“Writing and images are the two ways I express myself the most, so for me they’re really connected,” Roberts said. “But I also like to think about the gap that exists between images and words, because though they’re similar, there’s definitely a gap. That’s what I was looking to illustrate.”
Over the next year, Roberts delved through archives around the city, studying the handwriting, research and diaries of the figures she had chosen and creating their portraits. At the same time, she embarked on her experiment: mailing out postcards and letters to friends and strangers alike to gauge how people communicated in the 21st century, and why. Along the way, she made an interesting discovery.
“I think the purpose of the project for me was to mourn the lack of emotion in the way we communicate today—through writing these letters, I was hoping to bring that emotion back to the modern world, which is oversaturated with technology,” Roberts said. “But I ended up illustrating how emotion actually still exists in our communication. You can even argue that with technology there’s more intimacy than there was before.”
By the time Roberts completed her Kressel scholarship in 2013, she had created an entire body of work and wanted to share it with the world. But she needed funding. So she turned to Kickstarter, where a successful campaign financed by friends, mentors and other supporters primed Roberts for her first solo showing. Mary Creede, an instructor in art at Stern College whose company has worked on sets for Broadway productions, helped her with the logistics of installing the exhibition.
“All of the professors are so supportive—it’s a homey feeling creating art at Stern because they’re always there, they’re always around,” said Roberts, describing the art studio where she and other students do most of their work. “There’s a fridge, there’s a microwave—we all just sort of live there. I love being able to bounce ideas off the other amazing students who are always there too.”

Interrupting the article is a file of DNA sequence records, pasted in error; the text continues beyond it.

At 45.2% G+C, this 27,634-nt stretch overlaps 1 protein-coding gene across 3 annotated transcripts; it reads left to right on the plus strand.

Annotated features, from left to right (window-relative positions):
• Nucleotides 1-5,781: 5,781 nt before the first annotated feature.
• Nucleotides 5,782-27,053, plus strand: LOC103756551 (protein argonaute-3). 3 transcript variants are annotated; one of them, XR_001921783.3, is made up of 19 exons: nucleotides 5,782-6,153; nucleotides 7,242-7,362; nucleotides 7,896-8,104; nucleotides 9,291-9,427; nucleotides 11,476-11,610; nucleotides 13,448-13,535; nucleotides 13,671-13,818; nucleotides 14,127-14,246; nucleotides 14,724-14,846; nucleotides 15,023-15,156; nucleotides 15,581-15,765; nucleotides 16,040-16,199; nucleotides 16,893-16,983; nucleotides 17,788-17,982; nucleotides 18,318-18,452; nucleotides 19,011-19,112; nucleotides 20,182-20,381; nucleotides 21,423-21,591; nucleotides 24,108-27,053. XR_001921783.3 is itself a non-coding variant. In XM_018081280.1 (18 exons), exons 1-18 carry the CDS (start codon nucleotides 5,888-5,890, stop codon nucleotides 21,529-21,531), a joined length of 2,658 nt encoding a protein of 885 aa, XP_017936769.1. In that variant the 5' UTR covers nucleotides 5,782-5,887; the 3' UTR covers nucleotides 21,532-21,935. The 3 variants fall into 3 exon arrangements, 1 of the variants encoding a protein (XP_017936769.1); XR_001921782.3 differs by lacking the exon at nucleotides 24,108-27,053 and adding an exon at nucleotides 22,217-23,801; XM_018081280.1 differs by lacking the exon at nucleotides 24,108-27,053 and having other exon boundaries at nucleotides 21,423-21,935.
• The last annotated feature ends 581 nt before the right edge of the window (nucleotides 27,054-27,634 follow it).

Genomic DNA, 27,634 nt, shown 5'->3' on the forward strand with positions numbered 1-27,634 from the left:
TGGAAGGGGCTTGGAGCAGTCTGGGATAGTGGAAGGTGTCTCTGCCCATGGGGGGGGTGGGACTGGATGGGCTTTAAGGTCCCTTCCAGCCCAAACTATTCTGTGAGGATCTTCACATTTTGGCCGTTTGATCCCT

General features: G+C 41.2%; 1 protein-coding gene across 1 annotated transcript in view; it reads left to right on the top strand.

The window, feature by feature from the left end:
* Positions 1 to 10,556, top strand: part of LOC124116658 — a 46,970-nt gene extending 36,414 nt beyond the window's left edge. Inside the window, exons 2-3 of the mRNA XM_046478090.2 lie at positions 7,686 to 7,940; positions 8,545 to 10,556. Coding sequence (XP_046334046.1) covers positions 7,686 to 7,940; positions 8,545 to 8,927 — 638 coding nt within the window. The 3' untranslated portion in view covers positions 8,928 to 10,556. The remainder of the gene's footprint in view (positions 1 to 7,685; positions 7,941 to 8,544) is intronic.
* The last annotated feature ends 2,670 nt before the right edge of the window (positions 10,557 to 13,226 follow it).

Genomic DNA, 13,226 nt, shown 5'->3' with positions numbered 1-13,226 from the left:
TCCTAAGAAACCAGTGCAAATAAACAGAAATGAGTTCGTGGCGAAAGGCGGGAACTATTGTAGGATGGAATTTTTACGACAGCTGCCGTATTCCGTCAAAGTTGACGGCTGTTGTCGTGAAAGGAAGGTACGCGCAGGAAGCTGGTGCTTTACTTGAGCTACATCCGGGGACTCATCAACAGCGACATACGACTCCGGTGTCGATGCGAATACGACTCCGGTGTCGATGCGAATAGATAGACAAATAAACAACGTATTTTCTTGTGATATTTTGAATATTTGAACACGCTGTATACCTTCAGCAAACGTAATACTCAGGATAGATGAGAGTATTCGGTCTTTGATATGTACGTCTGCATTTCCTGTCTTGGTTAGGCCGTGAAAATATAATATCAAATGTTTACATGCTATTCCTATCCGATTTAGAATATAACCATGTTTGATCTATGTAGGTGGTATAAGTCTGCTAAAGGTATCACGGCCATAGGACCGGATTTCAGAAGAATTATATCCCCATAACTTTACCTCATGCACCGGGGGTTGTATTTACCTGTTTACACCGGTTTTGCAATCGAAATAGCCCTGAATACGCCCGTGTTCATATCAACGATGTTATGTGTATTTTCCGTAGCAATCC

The close-knit environment at Stern has been critical throughout her college years. “Having such small classes enabled me to form strong relationships with my professors and I was also able to get involved in great extracurriculars,” said Roberts, who applied to Stern early admissions and is co-captain of its soccer team and a member of the S. Daniel Abraham Honors Program, in addition to regularly contributing to both The YU Commentator and The YU Observer.
As her exhibition opens this week, Roberts hopes viewers walk away from “Correspondences” with as many questions about our society and the way we communicate as she had going into it. “I think that’s one way my Judaism has influenced me as an artist—being Jewish makes me very interested in text, but I also think that as Jews, we’re always trying to ask more questions to learn even more,” she said.
And, in true Jewish tradition, she also hopes viewers will challenge the creative framework she’s constructed: “My project illustrates how things have changed over time, but I think it also shows how in some ways, things haven’t really changed at all. And that tension underlies the exhibition.”
Yael Roberts’ exhibition, “Correspondences,” will be on display from January 15-January 21 at Blackburn 20 | 20. For gallery hours, click here.